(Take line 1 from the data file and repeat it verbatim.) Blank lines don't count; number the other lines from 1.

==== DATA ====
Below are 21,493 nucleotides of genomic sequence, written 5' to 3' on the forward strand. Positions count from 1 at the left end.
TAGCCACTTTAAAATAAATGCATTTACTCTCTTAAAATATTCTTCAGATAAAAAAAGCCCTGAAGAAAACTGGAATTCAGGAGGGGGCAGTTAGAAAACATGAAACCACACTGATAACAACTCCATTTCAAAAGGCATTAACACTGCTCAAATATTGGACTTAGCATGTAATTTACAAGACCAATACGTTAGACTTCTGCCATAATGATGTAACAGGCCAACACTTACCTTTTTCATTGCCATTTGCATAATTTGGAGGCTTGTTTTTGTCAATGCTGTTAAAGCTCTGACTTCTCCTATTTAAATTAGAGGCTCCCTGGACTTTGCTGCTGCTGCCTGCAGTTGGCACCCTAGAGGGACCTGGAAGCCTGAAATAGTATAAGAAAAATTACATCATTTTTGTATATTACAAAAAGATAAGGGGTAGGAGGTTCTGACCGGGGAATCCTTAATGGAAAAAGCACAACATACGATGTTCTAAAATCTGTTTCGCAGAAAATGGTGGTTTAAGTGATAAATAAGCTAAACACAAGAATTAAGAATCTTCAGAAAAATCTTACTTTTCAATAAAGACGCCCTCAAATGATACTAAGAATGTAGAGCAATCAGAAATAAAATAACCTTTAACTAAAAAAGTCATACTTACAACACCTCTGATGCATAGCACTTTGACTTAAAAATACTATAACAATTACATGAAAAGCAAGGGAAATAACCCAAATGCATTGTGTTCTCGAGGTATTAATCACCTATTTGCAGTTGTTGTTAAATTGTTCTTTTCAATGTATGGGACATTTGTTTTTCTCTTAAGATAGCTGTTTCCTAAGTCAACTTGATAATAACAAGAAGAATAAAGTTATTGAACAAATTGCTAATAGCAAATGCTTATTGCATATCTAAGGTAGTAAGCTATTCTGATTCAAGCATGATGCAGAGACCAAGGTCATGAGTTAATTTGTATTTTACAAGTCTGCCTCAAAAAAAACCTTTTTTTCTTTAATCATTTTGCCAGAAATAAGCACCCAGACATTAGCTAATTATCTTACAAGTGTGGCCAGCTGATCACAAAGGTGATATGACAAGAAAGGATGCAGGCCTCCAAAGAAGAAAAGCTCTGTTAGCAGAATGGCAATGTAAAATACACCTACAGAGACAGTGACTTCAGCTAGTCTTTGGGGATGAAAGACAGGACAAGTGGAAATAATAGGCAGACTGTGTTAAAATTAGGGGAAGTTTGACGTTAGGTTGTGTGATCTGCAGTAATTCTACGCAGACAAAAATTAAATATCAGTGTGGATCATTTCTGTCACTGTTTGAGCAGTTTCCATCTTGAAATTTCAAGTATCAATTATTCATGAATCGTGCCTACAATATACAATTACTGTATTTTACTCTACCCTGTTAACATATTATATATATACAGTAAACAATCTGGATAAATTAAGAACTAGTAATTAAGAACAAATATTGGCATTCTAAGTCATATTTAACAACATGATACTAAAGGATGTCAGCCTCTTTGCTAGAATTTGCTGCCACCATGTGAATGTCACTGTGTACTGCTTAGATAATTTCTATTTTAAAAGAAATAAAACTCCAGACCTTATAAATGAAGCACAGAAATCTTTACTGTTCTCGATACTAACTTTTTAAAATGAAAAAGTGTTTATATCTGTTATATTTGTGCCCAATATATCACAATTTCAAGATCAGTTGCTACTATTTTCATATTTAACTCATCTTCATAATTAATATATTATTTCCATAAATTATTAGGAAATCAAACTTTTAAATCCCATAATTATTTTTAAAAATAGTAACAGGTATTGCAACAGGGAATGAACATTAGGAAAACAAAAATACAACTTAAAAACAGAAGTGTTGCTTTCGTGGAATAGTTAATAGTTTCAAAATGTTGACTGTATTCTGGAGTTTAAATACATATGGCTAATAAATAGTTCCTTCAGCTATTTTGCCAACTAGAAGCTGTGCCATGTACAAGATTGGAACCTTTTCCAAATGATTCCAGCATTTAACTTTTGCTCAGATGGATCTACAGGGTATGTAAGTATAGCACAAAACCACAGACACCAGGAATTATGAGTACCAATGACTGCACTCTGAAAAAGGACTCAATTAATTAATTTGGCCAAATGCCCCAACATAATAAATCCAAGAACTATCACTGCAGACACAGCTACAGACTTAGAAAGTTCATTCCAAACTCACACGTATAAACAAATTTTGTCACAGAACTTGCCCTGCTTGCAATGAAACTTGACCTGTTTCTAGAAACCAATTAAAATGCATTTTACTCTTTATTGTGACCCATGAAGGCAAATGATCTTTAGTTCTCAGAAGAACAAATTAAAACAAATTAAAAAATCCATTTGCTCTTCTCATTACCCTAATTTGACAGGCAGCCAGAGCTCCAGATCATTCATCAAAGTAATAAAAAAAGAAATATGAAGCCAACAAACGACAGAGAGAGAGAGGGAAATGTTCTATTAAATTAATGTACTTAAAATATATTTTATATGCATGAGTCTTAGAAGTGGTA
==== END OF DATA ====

Below are 21,493 nucleotides of genomic sequence, written 5' to 3' on the forward strand. Positions count from 1 at the left end.